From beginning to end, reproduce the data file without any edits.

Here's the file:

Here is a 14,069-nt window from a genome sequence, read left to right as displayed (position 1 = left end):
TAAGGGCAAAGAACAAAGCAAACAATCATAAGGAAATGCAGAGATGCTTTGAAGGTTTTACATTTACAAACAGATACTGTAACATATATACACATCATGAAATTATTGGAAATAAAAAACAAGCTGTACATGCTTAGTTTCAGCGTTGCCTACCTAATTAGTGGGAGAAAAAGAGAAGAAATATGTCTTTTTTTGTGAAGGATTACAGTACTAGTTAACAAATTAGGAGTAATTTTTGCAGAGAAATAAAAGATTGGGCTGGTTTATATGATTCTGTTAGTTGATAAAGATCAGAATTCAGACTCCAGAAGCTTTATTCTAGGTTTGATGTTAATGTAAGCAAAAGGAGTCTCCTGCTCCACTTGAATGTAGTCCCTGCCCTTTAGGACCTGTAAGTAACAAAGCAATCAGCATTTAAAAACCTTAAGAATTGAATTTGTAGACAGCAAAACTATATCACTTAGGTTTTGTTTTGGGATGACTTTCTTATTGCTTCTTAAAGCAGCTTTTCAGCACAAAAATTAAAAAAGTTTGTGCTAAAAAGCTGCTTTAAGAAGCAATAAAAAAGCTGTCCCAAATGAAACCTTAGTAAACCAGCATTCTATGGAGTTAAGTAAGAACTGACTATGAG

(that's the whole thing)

Here is a 14,069-nt window from a genome sequence, read left to right as displayed (position 1 = left end):
TAAGGGCAAAGAACAAAGCAAACAATCATAAGGAAATGCAGAGATGCTTTGAAGGTTTTACATTTACAAACAGATACTGTAACATATATACACATCATGAAATTATTGGAAATAAAAAACAAGCTGTACATGCTTAGTTTCAGCGTTGCCTACCTAATTAGTGGGAGAAAAAGAGAAGAAATATGTCTTTTTTTGTGAAGGATTACAGTACTAGTTAACAAATTAGGAGTAATTTTTGCAGAGAAATAAAAGATTGGGCTGGTTTATATGATTCTGTTAGTTGATAAAGATCAGAATTCAGACTCCAGAAGCTTTATTCTAGGTTTGATGTTAATGTAAGCAAAAGGAGTCTCCTGCTCCACTTGAATGTAGTCCCTGCCCTTTAGGACCTGTAAGTAACAAAGCAATCAGCATTTAAAAACCTTAAGAATTGAATTTGTAGACAGCAAAACTATATCACTTAGGTTTTGTTTTGGGATGACTTTCTTATTGCTTCTTAAAGCAGCTTTTCAGCACAAAAATTAAAAAAGTTTGTGCTAAAAAGCTGCTTTAAGAAGCAATAAAAAAGCTGTCCCAAATGAAACCTTAGTAAACCAGCATTCTATGGAGTTAAGTAAGAACTGACTATGAG